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Ethanol production from sugars and complex biomass by thermoanaerobacter Ak(5): The effect of electron-scavenging systems on end-product formation

Höfundar: Brynjarsdottir, H., Wawiernia, B., Orlygsson, J.

Útgáfa: Energy & Fuels

Útgáfuár: 2012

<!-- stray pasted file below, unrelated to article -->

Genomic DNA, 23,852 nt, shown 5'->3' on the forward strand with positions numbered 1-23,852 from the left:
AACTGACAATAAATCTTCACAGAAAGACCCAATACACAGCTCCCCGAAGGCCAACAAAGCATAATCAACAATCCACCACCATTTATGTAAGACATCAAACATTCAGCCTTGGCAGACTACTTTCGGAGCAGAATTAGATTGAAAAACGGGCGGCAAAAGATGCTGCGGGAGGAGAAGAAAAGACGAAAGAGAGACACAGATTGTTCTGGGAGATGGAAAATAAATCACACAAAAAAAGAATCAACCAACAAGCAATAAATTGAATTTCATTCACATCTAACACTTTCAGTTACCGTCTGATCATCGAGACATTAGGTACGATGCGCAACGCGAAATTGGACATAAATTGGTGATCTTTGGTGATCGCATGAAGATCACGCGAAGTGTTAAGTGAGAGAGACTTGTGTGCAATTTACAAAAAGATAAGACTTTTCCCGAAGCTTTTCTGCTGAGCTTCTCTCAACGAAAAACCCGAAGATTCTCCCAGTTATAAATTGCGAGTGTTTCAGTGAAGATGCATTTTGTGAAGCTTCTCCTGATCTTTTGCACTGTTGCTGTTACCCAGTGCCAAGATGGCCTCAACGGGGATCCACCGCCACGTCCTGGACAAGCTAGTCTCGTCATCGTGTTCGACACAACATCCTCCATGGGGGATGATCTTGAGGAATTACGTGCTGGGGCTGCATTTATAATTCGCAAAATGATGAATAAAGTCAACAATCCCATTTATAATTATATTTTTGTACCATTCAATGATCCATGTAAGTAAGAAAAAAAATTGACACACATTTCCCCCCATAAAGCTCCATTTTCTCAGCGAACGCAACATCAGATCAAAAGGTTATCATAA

The ethanol production capacity from sugars and lignocellulosic biomass hydrolysates by Thermoanaerobacter strain AK5 was studied in batch cultures. The strain converts various carbohydrates to acetate, ethanol, hydrogen, and carbon dioxide. Maximum ethanol yields on glucose and xylose were 1.70 and 1.35 mol (mol sugars)−1, respectively. Increased initial glucose concentration inhibited glucose degradation and end-product formation leveled off at 30 mM. Cultivation of the strain with decreased liquid–gas (L-G) ratios on glucose resulted in a shift to more acetate and less ethanol. End-product formation from glucose was further manipulated by adding extracellular electron acceptor (thiosulfate) or using a coculture of hydrogenotrophic methanogen. In both cases, the hydrogen-scavenging systems resulted in a dramatic shift from ethanol to acetate. Ethanol production from 4.5 g L–1 of complex biomass hydrolysates (grass, hemp, wheat straw, newspaper, and cellulose) pretreated with acid (0.50% H2SO4), alkali (0.50% NaOH), and without acid/alkali (control) and the enzymes Celluclast and Novozymes 188 (0.1 mL g–1 dry weight (dw); 70 and 25 U g–1 of Celluclast and Novozyme 188, respectively) was investigated. Highest ethanol yields (27.5 mM; 5.5 mM (g biomass)−1) were obtained on cellulose but lowest on hemp leafs (5.1 mM; 0.8 mM g–1). Chemical pretreatment increased ethanol yields substantially from lignocellulosic biomass but not from cellulose. The most-pronounced increase was on straw hydrolysates, where ethanol production increased from 5.5 mM to 15.2 mM on alkali-pretreated biomass. Ethanol yields were increased from 5.5 mM to 7.7 mM g–1 on cellulose by decreasing the hydrolysate concentration to 2.25 g L–1, because of incomplete glucose degradation in the higher-loaded system.

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